Dewpoints are likely to go from the comfortable upper 40s and low 50s early in the week, to the mid and upper 60s by weeks end
(KMSP) - For the first time in 2018, it’s going to be HUMID. With a predominantly southerly flow at nearly every level of the atmosphere, not only will temperatures rise significantly, but so will humidity levels.
So far this month, we’ve been more than six degrees above average. Even though we’ve dabbled with some really warm days and dabbled with what felt like, some pretty significant humidity, it’s just nothing compared to what is on the horizon. We have just scratched the surface at how hot and humid Minnesota can get in the warm season.
It has certainly felt warm at times this month, and already felt humid at times, but that’s mostly because we just aren’t used to it yet. It’s like comparing a 60 degree day in March to a 60 degree day in September. On paper, they are the same, but as we all know, we’d be singing praises and wearing shorts in March, but bundled up in pants and a hoodie in September. Temperature and humidity are entirely relative.
To be as consistent as we can, and take most of the relativity out of the equation, we have something called the dewpoint. The dewpoint is a standardized number that shows us how much moisture is in the atmosphere. The higher the number, the more moisture can be found in the air and generally the more uncomfortable it becomes.
While there is always a dewpoint number, we really don’t begin to “notice” moisture in the air until we get dewpoints into the 50s. That’s when you can begin comparing one day to the next on what it actually feels like. For example, you may have a dewpoint of 25 degrees one day and 45 degrees the next, but you’re not really going to notice because even though the level of moisture in the atmosphere went up, it wasn’t high enough in either instance to really “feel”. But things change when your dewpoints get higher. In the middle of the summer, dewpoints in the 50s seem comfortable, often times because we seldom see levels this low. But in the spring, dewpoints in the 50s actually feels a little humid. Again, much of weather is on relative terms. These 50 degree dewpoints that we have experienced so far this season seem humid for us right now, but not on the grand scale of summer.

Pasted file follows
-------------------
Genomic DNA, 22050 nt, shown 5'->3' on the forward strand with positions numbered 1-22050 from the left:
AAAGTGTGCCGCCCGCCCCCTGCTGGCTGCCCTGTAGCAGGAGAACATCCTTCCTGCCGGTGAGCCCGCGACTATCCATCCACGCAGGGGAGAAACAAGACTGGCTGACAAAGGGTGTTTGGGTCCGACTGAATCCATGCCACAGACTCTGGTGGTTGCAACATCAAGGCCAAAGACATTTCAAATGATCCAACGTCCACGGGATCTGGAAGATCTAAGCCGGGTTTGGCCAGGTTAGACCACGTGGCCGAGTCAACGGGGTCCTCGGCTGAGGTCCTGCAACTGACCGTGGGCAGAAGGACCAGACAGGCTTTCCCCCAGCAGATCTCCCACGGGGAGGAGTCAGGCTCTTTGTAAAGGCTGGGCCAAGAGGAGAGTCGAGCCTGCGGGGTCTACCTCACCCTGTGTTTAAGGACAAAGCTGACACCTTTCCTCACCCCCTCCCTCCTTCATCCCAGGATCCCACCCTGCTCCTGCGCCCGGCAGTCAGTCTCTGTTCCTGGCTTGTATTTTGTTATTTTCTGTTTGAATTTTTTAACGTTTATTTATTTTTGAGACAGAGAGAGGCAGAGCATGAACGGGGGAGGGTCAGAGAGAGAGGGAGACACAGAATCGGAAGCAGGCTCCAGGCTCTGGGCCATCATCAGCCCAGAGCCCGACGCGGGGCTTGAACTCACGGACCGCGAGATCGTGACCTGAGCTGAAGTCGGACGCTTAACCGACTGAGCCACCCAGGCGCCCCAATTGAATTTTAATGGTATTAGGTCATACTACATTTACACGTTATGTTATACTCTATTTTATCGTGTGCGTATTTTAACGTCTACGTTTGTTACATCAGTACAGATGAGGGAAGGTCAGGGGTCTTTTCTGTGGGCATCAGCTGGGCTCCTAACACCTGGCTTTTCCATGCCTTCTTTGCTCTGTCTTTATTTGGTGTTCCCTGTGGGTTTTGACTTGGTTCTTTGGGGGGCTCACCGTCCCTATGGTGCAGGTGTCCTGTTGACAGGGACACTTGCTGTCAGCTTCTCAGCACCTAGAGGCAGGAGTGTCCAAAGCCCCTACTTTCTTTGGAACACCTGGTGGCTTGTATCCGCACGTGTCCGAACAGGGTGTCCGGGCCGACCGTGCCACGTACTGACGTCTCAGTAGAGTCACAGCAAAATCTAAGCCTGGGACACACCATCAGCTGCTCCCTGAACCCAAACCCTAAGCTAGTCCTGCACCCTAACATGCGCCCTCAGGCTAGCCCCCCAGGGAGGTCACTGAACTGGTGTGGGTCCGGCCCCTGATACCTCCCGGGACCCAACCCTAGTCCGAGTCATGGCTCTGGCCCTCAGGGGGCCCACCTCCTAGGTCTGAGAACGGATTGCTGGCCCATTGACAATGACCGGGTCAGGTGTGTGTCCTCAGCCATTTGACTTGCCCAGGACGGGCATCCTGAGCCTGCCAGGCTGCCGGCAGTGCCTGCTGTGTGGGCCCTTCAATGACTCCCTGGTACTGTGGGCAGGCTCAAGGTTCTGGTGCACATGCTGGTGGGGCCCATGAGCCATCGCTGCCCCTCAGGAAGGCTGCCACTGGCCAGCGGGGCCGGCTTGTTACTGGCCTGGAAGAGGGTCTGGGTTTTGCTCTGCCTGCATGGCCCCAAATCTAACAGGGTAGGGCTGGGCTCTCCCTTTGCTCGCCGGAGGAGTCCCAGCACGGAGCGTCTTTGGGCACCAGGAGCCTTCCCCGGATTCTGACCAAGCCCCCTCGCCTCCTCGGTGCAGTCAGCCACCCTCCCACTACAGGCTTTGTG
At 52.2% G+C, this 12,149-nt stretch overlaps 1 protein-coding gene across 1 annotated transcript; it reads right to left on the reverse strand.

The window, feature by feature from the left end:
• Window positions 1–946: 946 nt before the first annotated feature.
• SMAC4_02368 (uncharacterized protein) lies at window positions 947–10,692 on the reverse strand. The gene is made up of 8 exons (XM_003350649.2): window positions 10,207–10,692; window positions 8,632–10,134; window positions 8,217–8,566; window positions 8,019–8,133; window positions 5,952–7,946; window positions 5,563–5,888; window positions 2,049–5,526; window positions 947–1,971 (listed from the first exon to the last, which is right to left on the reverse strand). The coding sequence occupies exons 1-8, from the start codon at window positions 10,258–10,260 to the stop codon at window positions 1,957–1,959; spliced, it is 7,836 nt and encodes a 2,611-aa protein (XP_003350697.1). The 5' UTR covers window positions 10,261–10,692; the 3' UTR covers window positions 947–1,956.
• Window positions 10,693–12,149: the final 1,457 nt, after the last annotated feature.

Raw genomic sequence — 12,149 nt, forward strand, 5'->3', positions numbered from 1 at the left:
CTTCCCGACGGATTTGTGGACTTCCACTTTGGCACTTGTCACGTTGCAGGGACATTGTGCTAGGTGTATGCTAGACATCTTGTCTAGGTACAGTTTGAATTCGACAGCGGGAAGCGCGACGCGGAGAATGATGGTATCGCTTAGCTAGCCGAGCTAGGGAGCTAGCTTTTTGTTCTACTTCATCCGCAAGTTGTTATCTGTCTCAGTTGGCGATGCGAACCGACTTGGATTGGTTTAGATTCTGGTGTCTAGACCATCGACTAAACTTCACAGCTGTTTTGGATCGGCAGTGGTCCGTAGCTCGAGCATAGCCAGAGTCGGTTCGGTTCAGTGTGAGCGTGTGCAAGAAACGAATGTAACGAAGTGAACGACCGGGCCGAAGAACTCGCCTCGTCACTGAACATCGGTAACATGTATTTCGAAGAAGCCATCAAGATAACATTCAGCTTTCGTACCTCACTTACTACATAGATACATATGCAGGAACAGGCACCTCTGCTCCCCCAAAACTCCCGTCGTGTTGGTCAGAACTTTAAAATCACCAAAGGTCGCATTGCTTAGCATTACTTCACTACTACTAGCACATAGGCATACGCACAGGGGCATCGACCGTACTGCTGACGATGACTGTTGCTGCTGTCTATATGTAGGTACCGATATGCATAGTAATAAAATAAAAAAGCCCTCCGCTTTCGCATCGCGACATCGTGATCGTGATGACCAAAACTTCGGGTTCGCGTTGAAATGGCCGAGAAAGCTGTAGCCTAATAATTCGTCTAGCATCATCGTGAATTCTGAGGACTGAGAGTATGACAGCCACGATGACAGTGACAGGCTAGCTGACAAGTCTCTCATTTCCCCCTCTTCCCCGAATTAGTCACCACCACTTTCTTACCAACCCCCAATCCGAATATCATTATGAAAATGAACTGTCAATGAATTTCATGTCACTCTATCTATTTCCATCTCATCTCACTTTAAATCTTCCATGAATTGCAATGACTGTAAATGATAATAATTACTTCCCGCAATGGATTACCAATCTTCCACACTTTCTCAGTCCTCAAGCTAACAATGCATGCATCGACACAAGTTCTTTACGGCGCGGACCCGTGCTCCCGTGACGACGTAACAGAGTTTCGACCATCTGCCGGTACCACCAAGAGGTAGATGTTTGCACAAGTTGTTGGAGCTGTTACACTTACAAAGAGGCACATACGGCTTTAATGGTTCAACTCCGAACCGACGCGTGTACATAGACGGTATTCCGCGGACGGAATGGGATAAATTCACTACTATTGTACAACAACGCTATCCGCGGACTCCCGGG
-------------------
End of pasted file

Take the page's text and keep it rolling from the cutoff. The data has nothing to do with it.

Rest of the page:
What’s headed in our direction is far more humid. On Monday morning, dewpoints were in the very comfortable 40s, but rising to the 50s by the afternoon. We will then continue the steady climb into the low 60s on Wednesday, considered to be humid, and then mid to upper 60s Thursday and Friday which is considered very humid.
When you get dewpoints into the 70s, it’s considered to be a tropical air mass, or something you would experience in the middle of summer in someplace like Florida or the Caribbean. But often times, that’s as far as the scale goes. Unlike temperatures, which in theory can go well over 120 degrees, dewpoints can’t get much passed 75 on any more than rare cases. Even on the most humid day in the summer, the dewpoint rarely gets passed the low 70s in the metro. The all-time record highest dewpoint in the metro was back in the summer of 2010, when the Twin Cities reached an earth shattering 84-degree dewpoint. Combine that with afternoon temperatures in the mid 90s, and the heat index was the highest I had ever seen in the Twin Cities at 126 degrees.
The world record highest dewpoint was actually set just last year in Kuwait. While it’s in the very dry Middle East, it’s position right up against the Persian Gulf can give it some of the most extreme humidity in the world. The dewpoint skyrocketed passed 90 degrees for the first time ever recorded, with a dewpoint of 92 and a heat index of a skin melting 165 degrees.
At least it won’t be that hot around here, at least not yet.